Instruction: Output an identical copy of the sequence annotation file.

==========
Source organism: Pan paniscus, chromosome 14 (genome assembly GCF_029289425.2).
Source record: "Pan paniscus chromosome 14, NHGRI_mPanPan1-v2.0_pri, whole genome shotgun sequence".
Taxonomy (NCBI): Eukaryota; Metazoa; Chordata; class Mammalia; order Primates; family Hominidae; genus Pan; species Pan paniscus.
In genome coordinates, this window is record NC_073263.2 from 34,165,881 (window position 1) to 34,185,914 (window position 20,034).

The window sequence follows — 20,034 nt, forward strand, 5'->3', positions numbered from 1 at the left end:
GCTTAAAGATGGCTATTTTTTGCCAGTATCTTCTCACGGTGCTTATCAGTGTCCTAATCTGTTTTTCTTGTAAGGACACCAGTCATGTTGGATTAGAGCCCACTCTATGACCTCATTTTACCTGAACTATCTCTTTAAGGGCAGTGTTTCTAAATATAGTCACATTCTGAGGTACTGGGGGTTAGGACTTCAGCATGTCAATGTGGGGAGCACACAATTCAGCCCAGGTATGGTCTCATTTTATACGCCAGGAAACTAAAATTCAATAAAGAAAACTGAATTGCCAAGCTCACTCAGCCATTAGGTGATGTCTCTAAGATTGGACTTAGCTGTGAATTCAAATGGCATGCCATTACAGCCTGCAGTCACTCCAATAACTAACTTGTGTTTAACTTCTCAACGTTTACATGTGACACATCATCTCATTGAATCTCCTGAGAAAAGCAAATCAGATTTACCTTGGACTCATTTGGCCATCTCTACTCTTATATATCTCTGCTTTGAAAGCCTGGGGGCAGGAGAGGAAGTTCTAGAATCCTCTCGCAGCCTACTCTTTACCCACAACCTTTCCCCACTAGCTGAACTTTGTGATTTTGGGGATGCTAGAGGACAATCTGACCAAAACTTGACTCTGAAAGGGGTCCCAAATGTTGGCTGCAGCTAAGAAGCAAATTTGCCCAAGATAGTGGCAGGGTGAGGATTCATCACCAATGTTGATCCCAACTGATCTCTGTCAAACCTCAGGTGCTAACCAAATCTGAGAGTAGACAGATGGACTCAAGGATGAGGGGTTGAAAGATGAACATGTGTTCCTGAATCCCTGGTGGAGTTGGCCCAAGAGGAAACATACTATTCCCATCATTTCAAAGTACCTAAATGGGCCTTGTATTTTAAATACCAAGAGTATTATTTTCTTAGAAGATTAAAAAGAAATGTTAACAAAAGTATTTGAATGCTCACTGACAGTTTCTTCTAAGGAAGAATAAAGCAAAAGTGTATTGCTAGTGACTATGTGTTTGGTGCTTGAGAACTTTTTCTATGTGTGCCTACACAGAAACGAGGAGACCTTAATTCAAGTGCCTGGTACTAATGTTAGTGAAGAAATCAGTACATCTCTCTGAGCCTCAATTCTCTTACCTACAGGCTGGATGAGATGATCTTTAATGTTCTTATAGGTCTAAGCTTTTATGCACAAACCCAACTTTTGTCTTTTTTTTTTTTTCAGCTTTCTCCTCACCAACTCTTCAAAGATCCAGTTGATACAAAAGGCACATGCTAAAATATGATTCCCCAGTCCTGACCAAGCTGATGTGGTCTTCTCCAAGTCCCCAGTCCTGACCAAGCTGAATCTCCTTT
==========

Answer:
Source organism: Pan paniscus, chromosome 14 (genome assembly GCF_029289425.2).
Source record: "Pan paniscus chromosome 14, NHGRI_mPanPan1-v2.0_pri, whole genome shotgun sequence".
Taxonomy (NCBI): Eukaryota; Metazoa; Chordata; class Mammalia; order Primates; family Hominidae; genus Pan; species Pan paniscus.
In genome coordinates, this window is record NC_073263.2 from 34,165,881 (window position 1) to 34,185,914 (window position 20,034).

The window sequence follows — 20,034 nt, forward strand, 5'->3', positions numbered from 1 at the left end:
GCTTAAAGATGGCTATTTTTTGCCAGTATCTTCTCACGGTGCTTATCAGTGTCCTAATCTGTTTTTCTTGTAAGGACACCAGTCATGTTGGATTAGAGCCCACTCTATGACCTCATTTTACCTGAACTATCTCTTTAAGGGCAGTGTTTCTAAATATAGTCACATTCTGAGGTACTGGGGGTTAGGACTTCAGCATGTCAATGTGGGGAGCACACAATTCAGCCCAGGTATGGTCTCATTTTATACGCCAGGAAACTAAAATTCAATAAAGAAAACTGAATTGCCAAGCTCACTCAGCCATTAGGTGATGTCTCTAAGATTGGACTTAGCTGTGAATTCAAATGGCATGCCATTACAGCCTGCAGTCACTCCAATAACTAACTTGTGTTTAACTTCTCAACGTTTACATGTGACACATCATCTCATTGAATCTCCTGAGAAAAGCAAATCAGATTTACCTTGGACTCATTTGGCCATCTCTACTCTTATATATCTCTGCTTTGAAAGCCTGGGGGCAGGAGAGGAAGTTCTAGAATCCTCTCGCAGCCTACTCTTTACCCACAACCTTTCCCCACTAGCTGAACTTTGTGATTTTGGGGATGCTAGAGGACAATCTGACCAAAACTTGACTCTGAAAGGGGTCCCAAATGTTGGCTGCAGCTAAGAAGCAAATTTGCCCAAGATAGTGGCAGGGTGAGGATTCATCACCAATGTTGATCCCAACTGATCTCTGTCAAACCTCAGGTGCTAACCAAATCTGAGAGTAGACAGATGGACTCAAGGATGAGGGGTTGAAAGATGAACATGTGTTCCTGAATCCCTGGTGGAGTTGGCCCAAGAGGAAACATACTATTCCCATCATTTCAAAGTACCTAAATGGGCCTTGTATTTTAAATACCAAGAGTATTATTTTCTTAGAAGATTAAAAAGAAATGTTAACAAAAGTATTTGAATGCTCACTGACAGTTTCTTCTAAGGAAGAATAAAGCAAAAGTGTATTGCTAGTGACTATGTGTTTGGTGCTTGAGAACTTTTTCTATGTGTGCCTACACAGAAACGAGGAGACCTTAATTCAAGTGCCTGGTACTAATGTTAGTGAAGAAATCAGTACATCTCTCTGAGCCTCAATTCTCTTACCTACAGGCTGGATGAGATGATCTTTAATGTTCTTATAGGTCTAAGCTTTTATGCACAAACCCAACTTTTGTCTTTTTTTTTTTTTCAGCTTTCTCCTCACCAACTCTTCAAAGATCCAGTTGATACAAAAGGCACATGCTAAAATATGATTCCCCAGTCCTGACCAAGCTGATGTGGTCTTCTCCAAGTCCCCAGTCCTGACCAAGCTGAATCTCCTTT